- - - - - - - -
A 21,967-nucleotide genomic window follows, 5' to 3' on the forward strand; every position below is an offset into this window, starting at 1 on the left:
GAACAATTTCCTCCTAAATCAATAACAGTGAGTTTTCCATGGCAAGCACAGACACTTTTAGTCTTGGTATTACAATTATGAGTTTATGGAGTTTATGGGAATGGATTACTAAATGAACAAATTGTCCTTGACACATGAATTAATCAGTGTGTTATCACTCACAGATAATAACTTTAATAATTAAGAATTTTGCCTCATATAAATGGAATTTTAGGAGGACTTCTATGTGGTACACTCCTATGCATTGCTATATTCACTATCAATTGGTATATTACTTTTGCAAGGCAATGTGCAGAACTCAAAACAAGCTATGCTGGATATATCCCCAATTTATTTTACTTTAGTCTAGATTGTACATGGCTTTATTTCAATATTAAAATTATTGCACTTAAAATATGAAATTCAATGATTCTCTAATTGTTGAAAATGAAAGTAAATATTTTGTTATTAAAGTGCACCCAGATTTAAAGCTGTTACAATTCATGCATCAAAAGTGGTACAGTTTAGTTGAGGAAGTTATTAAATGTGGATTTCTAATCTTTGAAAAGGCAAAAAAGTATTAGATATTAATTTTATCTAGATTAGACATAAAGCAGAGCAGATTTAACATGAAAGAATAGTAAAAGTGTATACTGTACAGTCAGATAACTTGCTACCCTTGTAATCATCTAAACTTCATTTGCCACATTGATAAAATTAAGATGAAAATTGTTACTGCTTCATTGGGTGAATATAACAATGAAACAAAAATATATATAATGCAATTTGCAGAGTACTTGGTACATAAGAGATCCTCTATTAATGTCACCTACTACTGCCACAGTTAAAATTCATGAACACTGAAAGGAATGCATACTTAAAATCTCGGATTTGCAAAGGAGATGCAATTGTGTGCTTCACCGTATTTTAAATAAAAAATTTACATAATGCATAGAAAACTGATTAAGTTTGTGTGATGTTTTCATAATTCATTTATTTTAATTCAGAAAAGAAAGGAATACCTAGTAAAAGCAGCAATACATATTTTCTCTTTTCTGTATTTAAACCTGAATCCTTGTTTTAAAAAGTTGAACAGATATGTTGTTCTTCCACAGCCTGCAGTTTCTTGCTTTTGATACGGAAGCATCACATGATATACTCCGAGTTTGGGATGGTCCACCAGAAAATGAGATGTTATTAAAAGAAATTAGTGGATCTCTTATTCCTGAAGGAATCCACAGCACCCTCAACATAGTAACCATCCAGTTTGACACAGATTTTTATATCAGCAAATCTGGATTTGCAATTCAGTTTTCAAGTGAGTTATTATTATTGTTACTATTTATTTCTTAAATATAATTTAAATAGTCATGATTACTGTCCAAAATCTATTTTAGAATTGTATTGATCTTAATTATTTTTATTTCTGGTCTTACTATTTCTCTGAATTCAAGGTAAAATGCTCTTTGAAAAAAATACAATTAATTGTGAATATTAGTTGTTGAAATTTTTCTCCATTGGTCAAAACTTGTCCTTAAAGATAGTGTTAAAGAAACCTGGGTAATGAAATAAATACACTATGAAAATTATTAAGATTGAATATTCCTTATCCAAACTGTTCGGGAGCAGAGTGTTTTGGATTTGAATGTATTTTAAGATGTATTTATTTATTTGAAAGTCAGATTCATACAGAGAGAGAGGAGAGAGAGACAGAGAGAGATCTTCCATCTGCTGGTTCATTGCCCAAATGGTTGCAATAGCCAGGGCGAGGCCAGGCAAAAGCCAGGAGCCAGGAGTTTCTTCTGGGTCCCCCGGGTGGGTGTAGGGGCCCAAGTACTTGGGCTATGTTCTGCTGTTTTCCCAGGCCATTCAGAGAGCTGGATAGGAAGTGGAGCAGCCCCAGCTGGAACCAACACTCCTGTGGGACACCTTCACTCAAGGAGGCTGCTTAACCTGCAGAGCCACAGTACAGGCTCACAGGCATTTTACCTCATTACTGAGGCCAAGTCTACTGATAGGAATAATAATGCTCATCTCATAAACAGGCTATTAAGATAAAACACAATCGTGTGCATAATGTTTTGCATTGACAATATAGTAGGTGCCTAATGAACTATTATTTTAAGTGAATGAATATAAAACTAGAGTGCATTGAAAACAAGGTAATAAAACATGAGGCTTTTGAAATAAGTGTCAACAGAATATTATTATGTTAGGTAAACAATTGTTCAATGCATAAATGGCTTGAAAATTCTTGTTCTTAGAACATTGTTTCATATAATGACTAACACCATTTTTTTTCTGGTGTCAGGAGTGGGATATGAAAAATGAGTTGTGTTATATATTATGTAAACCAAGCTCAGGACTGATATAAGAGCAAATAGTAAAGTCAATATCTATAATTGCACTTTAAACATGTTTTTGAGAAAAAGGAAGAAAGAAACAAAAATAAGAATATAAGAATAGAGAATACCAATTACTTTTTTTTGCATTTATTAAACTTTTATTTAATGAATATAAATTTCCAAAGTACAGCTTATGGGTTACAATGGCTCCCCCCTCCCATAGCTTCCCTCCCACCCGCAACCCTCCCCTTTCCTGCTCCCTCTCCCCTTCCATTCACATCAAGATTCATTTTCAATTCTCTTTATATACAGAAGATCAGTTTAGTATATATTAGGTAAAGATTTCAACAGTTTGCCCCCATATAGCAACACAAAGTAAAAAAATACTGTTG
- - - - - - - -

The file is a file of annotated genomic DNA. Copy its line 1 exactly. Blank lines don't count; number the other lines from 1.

A 21,967-nucleotide genomic window follows, 5' to 3' on the forward strand; every position below is an offset into this window, starting at 1 on the left: